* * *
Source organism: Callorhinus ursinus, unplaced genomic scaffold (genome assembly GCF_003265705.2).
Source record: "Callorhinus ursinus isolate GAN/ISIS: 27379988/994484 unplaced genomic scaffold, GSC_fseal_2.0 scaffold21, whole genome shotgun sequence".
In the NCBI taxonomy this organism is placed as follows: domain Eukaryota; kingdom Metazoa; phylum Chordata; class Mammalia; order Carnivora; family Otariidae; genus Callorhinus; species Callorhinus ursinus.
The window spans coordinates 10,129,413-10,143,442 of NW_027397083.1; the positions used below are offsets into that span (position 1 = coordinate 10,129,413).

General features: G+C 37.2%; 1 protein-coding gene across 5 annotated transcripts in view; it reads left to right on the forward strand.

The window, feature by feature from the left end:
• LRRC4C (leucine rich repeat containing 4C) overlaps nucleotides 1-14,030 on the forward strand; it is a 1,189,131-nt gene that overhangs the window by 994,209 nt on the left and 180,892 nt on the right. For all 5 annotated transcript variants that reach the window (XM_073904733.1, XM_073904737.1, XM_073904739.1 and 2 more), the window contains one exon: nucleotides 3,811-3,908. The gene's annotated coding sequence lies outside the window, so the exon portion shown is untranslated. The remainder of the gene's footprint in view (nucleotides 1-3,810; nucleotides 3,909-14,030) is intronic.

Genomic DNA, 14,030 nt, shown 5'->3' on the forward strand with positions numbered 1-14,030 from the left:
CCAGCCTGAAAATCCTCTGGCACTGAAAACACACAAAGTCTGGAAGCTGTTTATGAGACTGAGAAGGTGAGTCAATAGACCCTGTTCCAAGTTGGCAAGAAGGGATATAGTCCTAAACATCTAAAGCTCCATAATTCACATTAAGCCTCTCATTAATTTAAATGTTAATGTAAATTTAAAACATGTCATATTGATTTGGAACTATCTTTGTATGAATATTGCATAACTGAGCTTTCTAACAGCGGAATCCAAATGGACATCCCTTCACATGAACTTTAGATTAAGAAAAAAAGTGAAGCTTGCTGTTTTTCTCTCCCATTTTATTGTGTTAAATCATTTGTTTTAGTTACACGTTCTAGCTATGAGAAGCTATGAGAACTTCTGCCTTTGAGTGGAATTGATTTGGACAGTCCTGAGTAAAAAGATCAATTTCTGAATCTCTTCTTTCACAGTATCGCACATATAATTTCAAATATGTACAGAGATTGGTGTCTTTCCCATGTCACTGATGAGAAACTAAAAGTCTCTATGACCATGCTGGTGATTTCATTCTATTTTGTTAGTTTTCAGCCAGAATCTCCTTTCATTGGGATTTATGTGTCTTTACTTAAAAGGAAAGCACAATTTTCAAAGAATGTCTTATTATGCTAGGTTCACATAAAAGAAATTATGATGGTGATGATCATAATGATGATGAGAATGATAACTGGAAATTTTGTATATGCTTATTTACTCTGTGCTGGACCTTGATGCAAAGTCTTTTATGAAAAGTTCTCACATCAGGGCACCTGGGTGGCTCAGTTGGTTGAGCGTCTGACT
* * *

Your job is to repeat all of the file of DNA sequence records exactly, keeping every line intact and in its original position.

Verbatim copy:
Source organism: Callorhinus ursinus, unplaced genomic scaffold (genome assembly GCF_003265705.2).
Source record: "Callorhinus ursinus isolate GAN/ISIS: 27379988/994484 unplaced genomic scaffold, GSC_fseal_2.0 scaffold21, whole genome shotgun sequence".
In the NCBI taxonomy this organism is placed as follows: domain Eukaryota; kingdom Metazoa; phylum Chordata; class Mammalia; order Carnivora; family Otariidae; genus Callorhinus; species Callorhinus ursinus.
The window spans coordinates 10,129,413-10,143,442 of NW_027397083.1; the positions used below are offsets into that span (position 1 = coordinate 10,129,413).

General features: G+C 37.2%; 1 protein-coding gene across 5 annotated transcripts in view; it reads left to right on the forward strand.

The window, feature by feature from the left end:
• LRRC4C (leucine rich repeat containing 4C) overlaps nucleotides 1-14,030 on the forward strand; it is a 1,189,131-nt gene that overhangs the window by 994,209 nt on the left and 180,892 nt on the right. For all 5 annotated transcript variants that reach the window (XM_073904733.1, XM_073904737.1, XM_073904739.1 and 2 more), the window contains one exon: nucleotides 3,811-3,908. The gene's annotated coding sequence lies outside the window, so the exon portion shown is untranslated. The remainder of the gene's footprint in view (nucleotides 1-3,810; nucleotides 3,909-14,030) is intronic.

Genomic DNA, 14,030 nt, shown 5'->3' on the forward strand with positions numbered 1-14,030 from the left:
CCAGCCTGAAAATCCTCTGGCACTGAAAACACACAAAGTCTGGAAGCTGTTTATGAGACTGAGAAGGTGAGTCAATAGACCCTGTTCCAAGTTGGCAAGAAGGGATATAGTCCTAAACATCTAAAGCTCCATAATTCACATTAAGCCTCTCATTAATTTAAATGTTAATGTAAATTTAAAACATGTCATATTGATTTGGAACTATCTTTGTATGAATATTGCATAACTGAGCTTTCTAACAGCGGAATCCAAATGGACATCCCTTCACATGAACTTTAGATTAAGAAAAAAAGTGAAGCTTGCTGTTTTTCTCTCCCATTTTATTGTGTTAAATCATTTGTTTTAGTTACACGTTCTAGCTATGAGAAGCTATGAGAACTTCTGCCTTTGAGTGGAATTGATTTGGACAGTCCTGAGTAAAAAGATCAATTTCTGAATCTCTTCTTTCACAGTATCGCACATATAATTTCAAATATGTACAGAGATTGGTGTCTTTCCCATGTCACTGATGAGAAACTAAAAGTCTCTATGACCATGCTGGTGATTTCATTCTATTTTGTTAGTTTTCAGCCAGAATCTCCTTTCATTGGGATTTATGTGTCTTTACTTAAAAGGAAAGCACAATTTTCAAAGAATGTCTTATTATGCTAGGTTCACATAAAAGAAATTATGATGGTGATGATCATAATGATGATGAGAATGATAACTGGAAATTTTGTATATGCTTATTTACTCTGTGCTGGACCTTGATGCAAAGTCTTTTATGAAAAGTTCTCACATCAGGGCACCTGGGTGGCTCAGTTGGTTGAGCGTCTGACT